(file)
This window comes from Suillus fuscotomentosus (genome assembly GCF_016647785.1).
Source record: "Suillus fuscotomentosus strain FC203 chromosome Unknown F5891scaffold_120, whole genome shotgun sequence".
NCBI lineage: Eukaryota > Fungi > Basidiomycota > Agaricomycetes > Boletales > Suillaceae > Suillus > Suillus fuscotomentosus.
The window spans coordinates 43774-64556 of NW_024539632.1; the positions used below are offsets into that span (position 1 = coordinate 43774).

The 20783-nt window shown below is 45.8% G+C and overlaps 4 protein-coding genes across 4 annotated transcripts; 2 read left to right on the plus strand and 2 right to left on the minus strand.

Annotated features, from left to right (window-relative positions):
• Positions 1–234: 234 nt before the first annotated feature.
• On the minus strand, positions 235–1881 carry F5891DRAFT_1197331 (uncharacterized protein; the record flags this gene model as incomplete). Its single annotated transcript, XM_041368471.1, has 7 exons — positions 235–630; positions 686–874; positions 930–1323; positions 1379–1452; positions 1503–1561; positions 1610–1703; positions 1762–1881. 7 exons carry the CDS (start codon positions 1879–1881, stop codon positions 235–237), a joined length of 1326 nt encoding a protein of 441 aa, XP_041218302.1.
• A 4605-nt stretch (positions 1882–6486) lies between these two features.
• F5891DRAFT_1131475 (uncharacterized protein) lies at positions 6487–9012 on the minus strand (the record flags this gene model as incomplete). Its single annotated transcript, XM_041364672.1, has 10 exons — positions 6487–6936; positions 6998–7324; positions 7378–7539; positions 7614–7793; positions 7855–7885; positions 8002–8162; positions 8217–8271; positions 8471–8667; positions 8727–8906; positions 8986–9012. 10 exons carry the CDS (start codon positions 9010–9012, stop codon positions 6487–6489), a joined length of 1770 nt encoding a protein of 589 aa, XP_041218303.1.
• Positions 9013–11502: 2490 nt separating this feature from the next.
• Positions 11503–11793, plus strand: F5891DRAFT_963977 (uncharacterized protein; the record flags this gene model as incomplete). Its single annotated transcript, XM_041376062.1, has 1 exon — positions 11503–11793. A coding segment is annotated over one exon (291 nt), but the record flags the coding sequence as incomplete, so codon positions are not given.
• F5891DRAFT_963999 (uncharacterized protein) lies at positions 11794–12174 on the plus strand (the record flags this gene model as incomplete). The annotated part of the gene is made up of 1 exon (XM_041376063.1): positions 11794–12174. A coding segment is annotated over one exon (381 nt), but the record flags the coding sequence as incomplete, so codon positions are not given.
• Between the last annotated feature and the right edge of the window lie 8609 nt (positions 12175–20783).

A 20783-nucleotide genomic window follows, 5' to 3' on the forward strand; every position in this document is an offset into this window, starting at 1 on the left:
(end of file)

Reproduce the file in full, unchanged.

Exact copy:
This window comes from Suillus fuscotomentosus (genome assembly GCF_016647785.1).
Source record: "Suillus fuscotomentosus strain FC203 chromosome Unknown F5891scaffold_120, whole genome shotgun sequence".
NCBI lineage: Eukaryota > Fungi > Basidiomycota > Agaricomycetes > Boletales > Suillaceae > Suillus > Suillus fuscotomentosus.
The window spans coordinates 43774-64556 of NW_024539632.1; the positions used below are offsets into that span (position 1 = coordinate 43774).

The 20783-nt window shown below is 45.8% G+C and overlaps 4 protein-coding genes across 4 annotated transcripts; 2 read left to right on the plus strand and 2 right to left on the minus strand.

Annotated features, from left to right (window-relative positions):
• Positions 1–234: 234 nt before the first annotated feature.
• On the minus strand, positions 235–1881 carry F5891DRAFT_1197331 (uncharacterized protein; the record flags this gene model as incomplete). Its single annotated transcript, XM_041368471.1, has 7 exons — positions 235–630; positions 686–874; positions 930–1323; positions 1379–1452; positions 1503–1561; positions 1610–1703; positions 1762–1881. 7 exons carry the CDS (start codon positions 1879–1881, stop codon positions 235–237), a joined length of 1326 nt encoding a protein of 441 aa, XP_041218302.1.
• A 4605-nt stretch (positions 1882–6486) lies between these two features.
• F5891DRAFT_1131475 (uncharacterized protein) lies at positions 6487–9012 on the minus strand (the record flags this gene model as incomplete). Its single annotated transcript, XM_041364672.1, has 10 exons — positions 6487–6936; positions 6998–7324; positions 7378–7539; positions 7614–7793; positions 7855–7885; positions 8002–8162; positions 8217–8271; positions 8471–8667; positions 8727–8906; positions 8986–9012. 10 exons carry the CDS (start codon positions 9010–9012, stop codon positions 6487–6489), a joined length of 1770 nt encoding a protein of 589 aa, XP_041218303.1.
• Positions 9013–11502: 2490 nt separating this feature from the next.
• Positions 11503–11793, plus strand: F5891DRAFT_963977 (uncharacterized protein; the record flags this gene model as incomplete). Its single annotated transcript, XM_041376062.1, has 1 exon — positions 11503–11793. A coding segment is annotated over one exon (291 nt), but the record flags the coding sequence as incomplete, so codon positions are not given.
• F5891DRAFT_963999 (uncharacterized protein) lies at positions 11794–12174 on the plus strand (the record flags this gene model as incomplete). The annotated part of the gene is made up of 1 exon (XM_041376063.1): positions 11794–12174. A coding segment is annotated over one exon (381 nt), but the record flags the coding sequence as incomplete, so codon positions are not given.
• Between the last annotated feature and the right edge of the window lie 8609 nt (positions 12175–20783).

A 20783-nucleotide genomic window follows, 5' to 3' on the forward strand; every position in this document is an offset into this window, starting at 1 on the left: